NASA SBIR 2004 Solicitation


PROPOSAL NUMBER: 04 X4.04-9708
SUBTOPIC TITLE: Servicing, Maintenance, and Repair
PROPOSAL TITLE: Nano-Phase Powder Based Exothermic Braze Repair Technology For RCC Materials

SMALL BUSINESS CONCERN (Name, E-mail, Mail Address, City/State/Zip, Phone)
Materials Resources International
811 West 5th Street Unit 2
Lansdale, PA 19446-2283

PRINCIPAL INVESTIGATOR/PROJECT MANAGER (Name, E-mail, Mail Address, City/State/Zip, Phone)
Ronald W Smith
811 West 5th Street Unit 2
Lansdale, PA 19446-2283

MRi is proposing, with its partner, Exotherm Corp (Camden, NJ) to demonstrate the feasibility of using exothermic brazing to join RCC (or C:SiC) composites to itself and/or to metal structures as an in orbit repair technique. The proposed Phase I work would be aimed at developing powder based brazing performs that would contain elements and compounds in powder particles that have been formed to have nano-phase dispersions of reactant compounds. These powder based performs would be placed in joints that upon ignition by spark or laser would self-propagate, releasing sufficient heat to braze reinforced carbon:carbon (RCC) composite materials to RCC or to refractory metals such as tantalum or niobium. In the proposed effort MRi and Exotherm will produce nano-phase particles of two candidate precursor materials (Ti-Si-C-based and WO3-Al-Zr-SiO2), demonstrate their exothermic properties, make RCC/RCC and RCC/(Nb or)Ta joints, characterize the joints and run lap shear strength

The goal is to advance innovative, cost effective and reliable joining processes that would enable the in-flight repair of space shuttle or other reentry vehicles structures where RCC is being used. Although RCC structure repair is the specific application that is targeted, exothermic brazing technology would offer opportunity in the assembly of structures in space and on interplanetary missions, where high-energy heat sources would be difficult or impossible to use for in-flight joining, assembly and/or repair.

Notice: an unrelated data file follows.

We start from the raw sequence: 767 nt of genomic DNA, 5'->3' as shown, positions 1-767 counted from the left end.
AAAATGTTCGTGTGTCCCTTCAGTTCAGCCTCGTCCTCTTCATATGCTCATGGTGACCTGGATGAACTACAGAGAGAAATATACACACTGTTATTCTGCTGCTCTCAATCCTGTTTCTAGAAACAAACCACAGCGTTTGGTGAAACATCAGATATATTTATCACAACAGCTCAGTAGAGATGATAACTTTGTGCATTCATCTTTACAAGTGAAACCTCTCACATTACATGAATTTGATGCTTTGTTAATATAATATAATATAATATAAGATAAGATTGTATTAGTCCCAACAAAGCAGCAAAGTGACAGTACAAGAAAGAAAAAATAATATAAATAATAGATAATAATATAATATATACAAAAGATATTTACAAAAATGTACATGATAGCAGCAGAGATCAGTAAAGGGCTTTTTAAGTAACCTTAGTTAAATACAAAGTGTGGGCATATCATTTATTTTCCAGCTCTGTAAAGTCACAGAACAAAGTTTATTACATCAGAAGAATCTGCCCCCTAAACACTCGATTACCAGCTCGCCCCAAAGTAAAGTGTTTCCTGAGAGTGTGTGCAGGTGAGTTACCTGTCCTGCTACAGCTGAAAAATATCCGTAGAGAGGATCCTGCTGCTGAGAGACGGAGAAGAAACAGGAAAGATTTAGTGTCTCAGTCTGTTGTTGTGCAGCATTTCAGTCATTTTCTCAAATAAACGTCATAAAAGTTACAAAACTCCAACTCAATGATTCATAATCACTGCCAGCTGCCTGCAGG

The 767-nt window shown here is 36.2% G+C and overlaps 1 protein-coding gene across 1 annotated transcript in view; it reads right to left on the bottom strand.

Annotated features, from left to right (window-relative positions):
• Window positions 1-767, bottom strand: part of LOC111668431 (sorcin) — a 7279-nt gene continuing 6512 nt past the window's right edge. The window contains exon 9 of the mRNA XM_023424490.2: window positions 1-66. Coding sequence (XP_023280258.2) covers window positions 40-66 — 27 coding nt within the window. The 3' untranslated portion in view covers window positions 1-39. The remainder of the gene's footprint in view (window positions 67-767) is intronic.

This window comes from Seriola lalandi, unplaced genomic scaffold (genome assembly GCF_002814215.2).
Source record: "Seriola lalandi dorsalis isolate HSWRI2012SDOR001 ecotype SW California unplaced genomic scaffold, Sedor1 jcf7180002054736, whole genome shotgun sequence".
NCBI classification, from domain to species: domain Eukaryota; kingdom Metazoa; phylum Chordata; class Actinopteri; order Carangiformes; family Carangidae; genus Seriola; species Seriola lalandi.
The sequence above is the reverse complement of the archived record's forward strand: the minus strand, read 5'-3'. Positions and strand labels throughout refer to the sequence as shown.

Exo-braze technology, if successful, has direct application in the repair of the Space Shuttle RCC thermal protection system (TPS) components. In addition the technology has much broader application both in in-space and remote planetary assembly of infrastructures. Exo-braze technology is also well suited for dissimilar materials joining and may find application in the original "terrestrial" assembly of large ceramic / ceramic-composite / metallic joints since the entire assemblies would not have to be heated. It is likely that such joining technology would be very useful in future TPS structures.

Exo-braze technology would find specific application in the joining of dissimilar materials, especially composite and ceramic composites. These materials are increasing in interest and application in aerospace, defense (such in armor or thermal protection systems for missiles) and industrial plants where the refractory and/or inertness of ceramics are required. Exothermic brazing would permit large structures of such materials to be joined without having to heat up large structures, causing CTE mismatch failures. There would also be applications in undersea joining and other remote joining where welding cannot be accomplished either due to the geometry and/or the materials, or in applications where heating a large structure that could not be welded would not be permitted.